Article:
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Keywords:

  • cancer;
  • oncology;
  • breast cancer;
  • chemotherapy;
  • subjective cognitive functioning;
  • cognitive complaints

Abstract

Background

Results of existing studies are inconclusive concerning the relationship between chemotherapy and subjective cognitive functioning (SCF). The aim of this study was to evaluate SCF of breast cancer (BC) patients and to find predictors of impaired SCF. Both satisfaction and frequency of complaints about SCF were measured.

Methods

BC patients who were about to receive chemotherapy (N = 74) and patients with a benign breast disease (BBD) (N = 63) participated. Before chemotherapy started (Time 1) and 3 months after ending chemotherapy (and at comparable moments for the BBD group) (Time 2), women completed validated questionnaires concerning the frequency of complaints and satisfaction with SCF, fatigue, perceived stress, anxiety, and depressive symptoms.

Results

No differences were found between the BBD and BC patients concerning the frequency of complaints about SCF across time. Satisfaction with SCF decreased across time in BC patients but remained stable across time in BBD patients (p < 0.001; p = 0.003 after controlling for state anxiety and perceived stress). Correlation coefficients between the satisfaction and the frequency of complaints about SCF ranged between −0.26 and −0.49. Depressive symptoms and satisfaction with SCF (Time 1) predicted the frequency of complaints about SCF (Time 2). Diagnosis, frequency of complaints about SCF, and state anxiety (Time 1) predicted satisfaction with SCF (Time 2).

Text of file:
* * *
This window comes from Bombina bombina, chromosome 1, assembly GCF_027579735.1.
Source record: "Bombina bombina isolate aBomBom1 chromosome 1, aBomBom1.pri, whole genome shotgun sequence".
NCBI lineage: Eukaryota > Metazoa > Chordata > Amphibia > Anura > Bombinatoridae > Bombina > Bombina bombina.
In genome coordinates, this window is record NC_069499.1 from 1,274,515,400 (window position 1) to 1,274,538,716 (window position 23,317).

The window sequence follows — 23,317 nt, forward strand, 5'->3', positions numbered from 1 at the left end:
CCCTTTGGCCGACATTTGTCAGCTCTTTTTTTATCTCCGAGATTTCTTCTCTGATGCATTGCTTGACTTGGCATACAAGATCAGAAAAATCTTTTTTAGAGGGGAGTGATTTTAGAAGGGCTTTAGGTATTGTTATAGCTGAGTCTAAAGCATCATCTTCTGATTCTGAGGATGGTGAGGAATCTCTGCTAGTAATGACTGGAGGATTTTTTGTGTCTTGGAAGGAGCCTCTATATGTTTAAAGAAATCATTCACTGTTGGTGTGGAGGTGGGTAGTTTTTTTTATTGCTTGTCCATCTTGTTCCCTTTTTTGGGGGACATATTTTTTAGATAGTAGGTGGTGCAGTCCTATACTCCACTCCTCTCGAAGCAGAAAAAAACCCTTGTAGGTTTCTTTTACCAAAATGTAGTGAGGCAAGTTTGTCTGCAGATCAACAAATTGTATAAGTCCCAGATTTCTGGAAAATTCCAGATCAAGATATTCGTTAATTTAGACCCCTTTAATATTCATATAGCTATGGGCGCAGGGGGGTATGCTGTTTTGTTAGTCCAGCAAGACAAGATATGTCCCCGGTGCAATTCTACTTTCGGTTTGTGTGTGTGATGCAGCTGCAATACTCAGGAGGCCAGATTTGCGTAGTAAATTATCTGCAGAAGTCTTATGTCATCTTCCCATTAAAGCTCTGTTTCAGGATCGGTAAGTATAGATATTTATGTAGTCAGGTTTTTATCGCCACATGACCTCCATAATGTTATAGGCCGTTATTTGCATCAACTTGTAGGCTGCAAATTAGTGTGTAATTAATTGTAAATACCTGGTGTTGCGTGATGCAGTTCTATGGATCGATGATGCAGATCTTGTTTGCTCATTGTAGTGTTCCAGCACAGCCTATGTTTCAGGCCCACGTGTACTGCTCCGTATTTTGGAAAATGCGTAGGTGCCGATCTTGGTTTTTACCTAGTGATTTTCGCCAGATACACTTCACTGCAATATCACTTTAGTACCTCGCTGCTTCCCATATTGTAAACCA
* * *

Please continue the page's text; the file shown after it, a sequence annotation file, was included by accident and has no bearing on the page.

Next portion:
Conclusions

BC patients do not differ in the frequency of complaints about SCF compared with BBD patients, but their satisfaction with SCF decreased after treatment. Psychological factors predicted the frequency of complaints about SCF. Psychological factors and diagnosis predicted satisfaction with SCF.

Copyright © 2012 John Wiley & Sons, Ltd.